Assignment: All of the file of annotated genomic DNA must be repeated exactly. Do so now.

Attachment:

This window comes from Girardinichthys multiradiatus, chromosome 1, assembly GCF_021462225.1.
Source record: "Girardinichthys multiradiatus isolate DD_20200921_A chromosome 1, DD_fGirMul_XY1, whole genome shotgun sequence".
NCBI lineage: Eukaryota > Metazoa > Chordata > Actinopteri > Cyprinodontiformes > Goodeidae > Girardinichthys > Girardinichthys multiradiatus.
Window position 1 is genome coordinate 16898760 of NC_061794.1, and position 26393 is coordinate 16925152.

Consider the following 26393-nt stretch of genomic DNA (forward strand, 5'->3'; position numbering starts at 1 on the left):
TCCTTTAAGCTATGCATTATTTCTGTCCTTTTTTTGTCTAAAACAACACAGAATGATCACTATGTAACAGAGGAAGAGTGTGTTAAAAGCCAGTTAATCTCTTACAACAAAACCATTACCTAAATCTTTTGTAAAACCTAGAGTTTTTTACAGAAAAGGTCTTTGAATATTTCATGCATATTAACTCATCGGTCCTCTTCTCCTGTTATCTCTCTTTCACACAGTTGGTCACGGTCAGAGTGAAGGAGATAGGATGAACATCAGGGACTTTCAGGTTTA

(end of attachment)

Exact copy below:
This window comes from Girardinichthys multiradiatus, chromosome 1, assembly GCF_021462225.1.
Source record: "Girardinichthys multiradiatus isolate DD_20200921_A chromosome 1, DD_fGirMul_XY1, whole genome shotgun sequence".
NCBI lineage: Eukaryota > Metazoa > Chordata > Actinopteri > Cyprinodontiformes > Goodeidae > Girardinichthys > Girardinichthys multiradiatus.
Window position 1 is genome coordinate 16898760 of NC_061794.1, and position 26393 is coordinate 16925152.

Consider the following 26393-nt stretch of genomic DNA (forward strand, 5'->3'; position numbering starts at 1 on the left):
TCCTTTAAGCTATGCATTATTTCTGTCCTTTTTTTGTCTAAAACAACACAGAATGATCACTATGTAACAGAGGAAGAGTGTGTTAAAAGCCAGTTAATCTCTTACAACAAAACCATTACCTAAATCTTTTGTAAAACCTAGAGTTTTTTACAGAAAAGGTCTTTGAATATTTCATGCATATTAACTCATCGGTCCTCTTCTCCTGTTATCTCTCTTTCACACAGTTGGTCACGGTCAGAGTGAAGGAGATAGGATGAACATCAGGGACTTTCAGGTTTA